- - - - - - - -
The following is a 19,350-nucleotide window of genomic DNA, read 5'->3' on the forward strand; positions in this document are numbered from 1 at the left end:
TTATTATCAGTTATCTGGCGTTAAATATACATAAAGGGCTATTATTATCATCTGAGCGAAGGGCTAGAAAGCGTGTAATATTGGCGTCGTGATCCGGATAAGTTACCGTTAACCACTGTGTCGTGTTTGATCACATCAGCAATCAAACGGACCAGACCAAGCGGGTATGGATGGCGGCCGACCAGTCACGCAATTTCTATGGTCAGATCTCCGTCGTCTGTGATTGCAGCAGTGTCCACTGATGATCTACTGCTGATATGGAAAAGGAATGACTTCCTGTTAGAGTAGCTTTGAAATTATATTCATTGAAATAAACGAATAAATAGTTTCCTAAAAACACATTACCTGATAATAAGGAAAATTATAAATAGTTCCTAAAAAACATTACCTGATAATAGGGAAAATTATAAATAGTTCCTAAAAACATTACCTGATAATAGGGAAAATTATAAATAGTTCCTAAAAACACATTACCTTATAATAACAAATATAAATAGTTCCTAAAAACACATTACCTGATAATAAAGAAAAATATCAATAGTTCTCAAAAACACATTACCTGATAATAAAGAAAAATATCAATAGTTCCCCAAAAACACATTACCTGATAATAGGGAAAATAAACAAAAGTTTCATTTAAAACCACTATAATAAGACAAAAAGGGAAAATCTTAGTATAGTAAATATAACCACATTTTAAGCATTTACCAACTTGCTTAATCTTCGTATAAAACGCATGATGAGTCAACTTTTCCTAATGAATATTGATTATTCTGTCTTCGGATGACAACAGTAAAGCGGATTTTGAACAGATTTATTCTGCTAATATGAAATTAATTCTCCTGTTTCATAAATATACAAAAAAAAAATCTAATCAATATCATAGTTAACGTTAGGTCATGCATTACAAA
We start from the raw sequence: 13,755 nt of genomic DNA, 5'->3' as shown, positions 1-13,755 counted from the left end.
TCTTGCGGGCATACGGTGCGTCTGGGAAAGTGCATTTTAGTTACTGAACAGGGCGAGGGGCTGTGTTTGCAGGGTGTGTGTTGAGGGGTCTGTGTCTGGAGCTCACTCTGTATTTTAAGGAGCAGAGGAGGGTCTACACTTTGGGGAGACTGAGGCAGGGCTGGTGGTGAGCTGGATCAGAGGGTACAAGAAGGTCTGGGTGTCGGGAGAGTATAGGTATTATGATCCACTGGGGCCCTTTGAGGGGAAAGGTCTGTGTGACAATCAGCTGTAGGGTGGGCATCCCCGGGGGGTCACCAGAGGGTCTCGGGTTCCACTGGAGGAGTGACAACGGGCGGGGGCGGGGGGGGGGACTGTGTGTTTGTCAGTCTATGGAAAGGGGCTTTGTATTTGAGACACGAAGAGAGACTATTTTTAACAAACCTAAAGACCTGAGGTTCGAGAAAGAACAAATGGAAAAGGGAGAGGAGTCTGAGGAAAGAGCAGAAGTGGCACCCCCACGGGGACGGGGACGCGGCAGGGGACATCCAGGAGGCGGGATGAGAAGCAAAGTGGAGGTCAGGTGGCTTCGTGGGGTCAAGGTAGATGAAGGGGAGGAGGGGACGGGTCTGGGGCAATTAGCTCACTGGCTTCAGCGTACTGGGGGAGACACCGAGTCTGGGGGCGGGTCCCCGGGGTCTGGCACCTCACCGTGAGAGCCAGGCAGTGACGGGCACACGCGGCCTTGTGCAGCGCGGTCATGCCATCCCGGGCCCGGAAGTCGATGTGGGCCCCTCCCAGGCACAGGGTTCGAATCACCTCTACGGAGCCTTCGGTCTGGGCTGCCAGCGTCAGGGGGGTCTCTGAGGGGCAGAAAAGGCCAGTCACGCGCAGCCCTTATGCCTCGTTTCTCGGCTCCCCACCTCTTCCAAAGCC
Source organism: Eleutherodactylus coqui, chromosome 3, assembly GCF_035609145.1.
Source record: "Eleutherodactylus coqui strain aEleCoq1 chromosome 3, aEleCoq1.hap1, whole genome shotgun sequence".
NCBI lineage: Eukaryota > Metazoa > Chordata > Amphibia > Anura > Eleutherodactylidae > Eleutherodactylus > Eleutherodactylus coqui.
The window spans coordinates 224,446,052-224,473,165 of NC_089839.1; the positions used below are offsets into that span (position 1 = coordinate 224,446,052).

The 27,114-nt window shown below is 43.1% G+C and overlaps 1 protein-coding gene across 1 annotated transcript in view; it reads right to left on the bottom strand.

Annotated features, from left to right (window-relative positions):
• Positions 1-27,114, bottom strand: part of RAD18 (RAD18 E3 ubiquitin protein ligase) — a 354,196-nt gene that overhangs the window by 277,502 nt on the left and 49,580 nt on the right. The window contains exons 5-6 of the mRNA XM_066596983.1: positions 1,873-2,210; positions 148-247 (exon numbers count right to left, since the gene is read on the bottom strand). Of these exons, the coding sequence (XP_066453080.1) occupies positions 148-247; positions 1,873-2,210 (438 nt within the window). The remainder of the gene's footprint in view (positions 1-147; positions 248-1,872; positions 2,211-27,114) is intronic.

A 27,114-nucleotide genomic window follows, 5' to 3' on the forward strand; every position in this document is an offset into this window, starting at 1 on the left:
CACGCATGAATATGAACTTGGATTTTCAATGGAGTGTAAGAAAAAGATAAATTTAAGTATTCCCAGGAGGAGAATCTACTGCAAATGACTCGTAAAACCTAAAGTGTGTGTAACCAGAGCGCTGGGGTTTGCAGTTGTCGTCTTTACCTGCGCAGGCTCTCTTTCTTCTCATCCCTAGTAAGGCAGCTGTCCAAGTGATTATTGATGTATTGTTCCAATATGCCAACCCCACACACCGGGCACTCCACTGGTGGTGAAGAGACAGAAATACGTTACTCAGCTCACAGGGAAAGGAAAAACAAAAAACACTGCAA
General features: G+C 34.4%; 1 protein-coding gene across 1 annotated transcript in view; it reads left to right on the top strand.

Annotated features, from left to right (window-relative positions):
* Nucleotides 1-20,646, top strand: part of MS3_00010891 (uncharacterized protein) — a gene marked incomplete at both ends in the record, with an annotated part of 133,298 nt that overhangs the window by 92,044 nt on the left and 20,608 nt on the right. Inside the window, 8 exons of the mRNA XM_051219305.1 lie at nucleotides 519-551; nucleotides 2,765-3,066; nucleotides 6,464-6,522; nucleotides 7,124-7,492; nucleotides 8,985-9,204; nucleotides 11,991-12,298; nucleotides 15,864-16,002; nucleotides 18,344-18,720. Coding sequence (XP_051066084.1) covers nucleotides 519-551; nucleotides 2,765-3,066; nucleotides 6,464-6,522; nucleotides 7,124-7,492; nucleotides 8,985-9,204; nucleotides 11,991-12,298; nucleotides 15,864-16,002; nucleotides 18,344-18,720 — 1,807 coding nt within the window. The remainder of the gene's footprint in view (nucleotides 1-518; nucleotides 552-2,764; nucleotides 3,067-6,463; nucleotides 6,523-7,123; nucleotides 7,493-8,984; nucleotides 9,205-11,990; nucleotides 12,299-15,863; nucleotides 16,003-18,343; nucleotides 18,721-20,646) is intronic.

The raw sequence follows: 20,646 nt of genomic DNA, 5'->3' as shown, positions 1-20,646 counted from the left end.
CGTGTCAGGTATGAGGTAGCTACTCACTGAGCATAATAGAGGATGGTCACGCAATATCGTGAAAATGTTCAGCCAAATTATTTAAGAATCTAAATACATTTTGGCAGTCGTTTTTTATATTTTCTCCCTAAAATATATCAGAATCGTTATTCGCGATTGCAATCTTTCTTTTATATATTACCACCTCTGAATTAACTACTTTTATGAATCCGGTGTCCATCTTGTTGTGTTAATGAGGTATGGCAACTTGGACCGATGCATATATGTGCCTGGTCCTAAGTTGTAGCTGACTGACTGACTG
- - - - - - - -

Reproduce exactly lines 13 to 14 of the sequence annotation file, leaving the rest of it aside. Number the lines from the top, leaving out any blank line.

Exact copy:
CACGCATGAATATGAACTTGGATTTTCAATGGAGTGTAAGAAAAAGATAAATTTAAGTATTCCCAGGAGGAGAATCTACTGCAAATGACTCGTAAAACCTAAAGTGTGTGTAACCAGAGCGCTGGGGTTTGCAGTTGTCGTCTTTACCTGCGCAGGCTCTCTTTCTTCTCATCCCTAGTAAGGCAGCTGTCCAAGTGATTATTGATGTATTGTTCCAATATGCCAACCCCACACACCGGGCACTCCACTGGTGGTGAAGAGACAGAAATACGTTACTCAGCTCACAGGGAAAGGAAAAACAAAAAACACTGCAA
General features: G+C 34.4%; 1 protein-coding gene across 1 annotated transcript in view; it reads left to right on the top strand.